Skype co-founders Janus Friis and Niklas Zennstrom are preparing to unveil their latest venture to the public—a video Web site that combines professionally produced TV and video with the interactive tools of the Web.
The Venice Project, as the startup is now known, launched a Web site (www.theveniceproject.com) over the summer and began testing its software on a very limited basis. Only about 100 people are on the system, Friis said in an interview with BusinessWeek.com. The so-called beta test will be expanded dramatically by the middle of November, he said. "By the end of the year, everyone will be able to download it. Hopefully, it's viral and it gains traction," Friis said.
The current code name will be replaced with a new brand, though Friis declined to say what the official name will be. The Venice Project is currently trying to convince a range of small, medium, and large media and TV companies to place their full-length, professionally produced content on the network, although anyone will be able to post video on the network. It's also talking to advertisers and marketers that could place video ads on the network. "People love to watch TV. They love professional storytelling by people who know what they are doing. And people love the Internet, because of the choice and the social qualities. We are trying to bring the best of both worlds together," Friis said.
The existence of the project was first reported on by BusinessWeek.com in July (see BusinessWeek.com, 7/24/06, "Kazaa, Skype, and now 'The Venice Project'"). BusinessWeek.com has since received an exclusive demonstration of how the system works.
To get started, users need to download a piece of software from the Web and install it on their PCs. When they boot up, the software will connect to the Web and open a full-screen window displaying "near high-definition" quality video images.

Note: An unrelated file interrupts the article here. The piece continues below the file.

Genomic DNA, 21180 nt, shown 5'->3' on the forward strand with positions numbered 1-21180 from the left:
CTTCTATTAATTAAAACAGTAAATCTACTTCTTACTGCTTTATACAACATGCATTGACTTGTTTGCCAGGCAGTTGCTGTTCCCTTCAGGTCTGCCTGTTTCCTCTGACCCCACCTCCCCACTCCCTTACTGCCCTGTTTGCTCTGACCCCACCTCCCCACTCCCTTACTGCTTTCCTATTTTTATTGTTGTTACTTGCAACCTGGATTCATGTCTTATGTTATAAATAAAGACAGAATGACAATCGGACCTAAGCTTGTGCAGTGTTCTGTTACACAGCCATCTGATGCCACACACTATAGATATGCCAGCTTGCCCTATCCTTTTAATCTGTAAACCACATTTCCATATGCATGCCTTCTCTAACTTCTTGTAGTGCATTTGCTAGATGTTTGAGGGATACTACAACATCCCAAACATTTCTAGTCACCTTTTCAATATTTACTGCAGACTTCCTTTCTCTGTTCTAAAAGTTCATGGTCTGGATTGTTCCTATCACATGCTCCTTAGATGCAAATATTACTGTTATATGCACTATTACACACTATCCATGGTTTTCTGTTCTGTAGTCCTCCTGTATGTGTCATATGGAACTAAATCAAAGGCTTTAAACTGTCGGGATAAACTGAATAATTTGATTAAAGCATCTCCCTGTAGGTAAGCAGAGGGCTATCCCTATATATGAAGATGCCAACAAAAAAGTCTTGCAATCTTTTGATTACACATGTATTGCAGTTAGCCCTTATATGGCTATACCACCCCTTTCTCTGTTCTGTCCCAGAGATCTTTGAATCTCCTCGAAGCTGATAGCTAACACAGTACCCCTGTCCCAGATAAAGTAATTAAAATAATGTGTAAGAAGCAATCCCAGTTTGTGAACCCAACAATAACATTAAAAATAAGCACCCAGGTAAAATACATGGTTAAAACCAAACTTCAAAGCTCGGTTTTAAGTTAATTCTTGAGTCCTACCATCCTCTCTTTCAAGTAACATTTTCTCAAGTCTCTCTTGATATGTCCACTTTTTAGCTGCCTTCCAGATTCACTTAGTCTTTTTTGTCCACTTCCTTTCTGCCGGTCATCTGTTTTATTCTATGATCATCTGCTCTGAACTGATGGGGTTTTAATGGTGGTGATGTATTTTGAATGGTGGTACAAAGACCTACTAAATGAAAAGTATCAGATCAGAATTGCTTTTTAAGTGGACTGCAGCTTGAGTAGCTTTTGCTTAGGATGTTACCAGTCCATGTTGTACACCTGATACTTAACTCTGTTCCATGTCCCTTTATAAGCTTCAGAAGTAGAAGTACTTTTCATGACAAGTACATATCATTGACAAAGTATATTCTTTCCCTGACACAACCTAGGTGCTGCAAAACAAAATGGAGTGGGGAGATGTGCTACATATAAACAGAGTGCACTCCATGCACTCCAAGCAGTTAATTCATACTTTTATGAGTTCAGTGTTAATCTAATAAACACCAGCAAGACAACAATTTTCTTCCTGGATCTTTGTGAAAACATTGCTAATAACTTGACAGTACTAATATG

While the software turns your PC screen into something that looks a lot like your TV, the capabilities go far beyond anything you'll experience in your den. Jiggle your computer mouse, and a variety of tools appear along the edges of the screen, even as the video continues to play. At the bottom of the screen, there are controls like those on a DVD player, including stop, pause, and fast-forward, as well as a search window to find new videos. An image on the left includes a menu of preset channels. And on the right, there's a set of interactive tools that let you share video playlists with friends or family. An image at the top of the screen identifies the channel and the name of the clip you're watching. All of the images can be expanded by clicking on them with a mouse.
A few years back, Zennstrom and Janus Friis alienated the global recording industry and created a legal quagmire by creating the Kazaa file-sharing system. The system faced a barrage of lawsuits from the recording industry, which painted Kazaa as a tool for piracy of intellectual property. Their next project, the wildly popular Web phone service Skype, was acquired by eBay (EBAY) last year for $2.6 billion (see BusinessWeek.com, 9/19/05, "Skype's 'Aha!' Experience").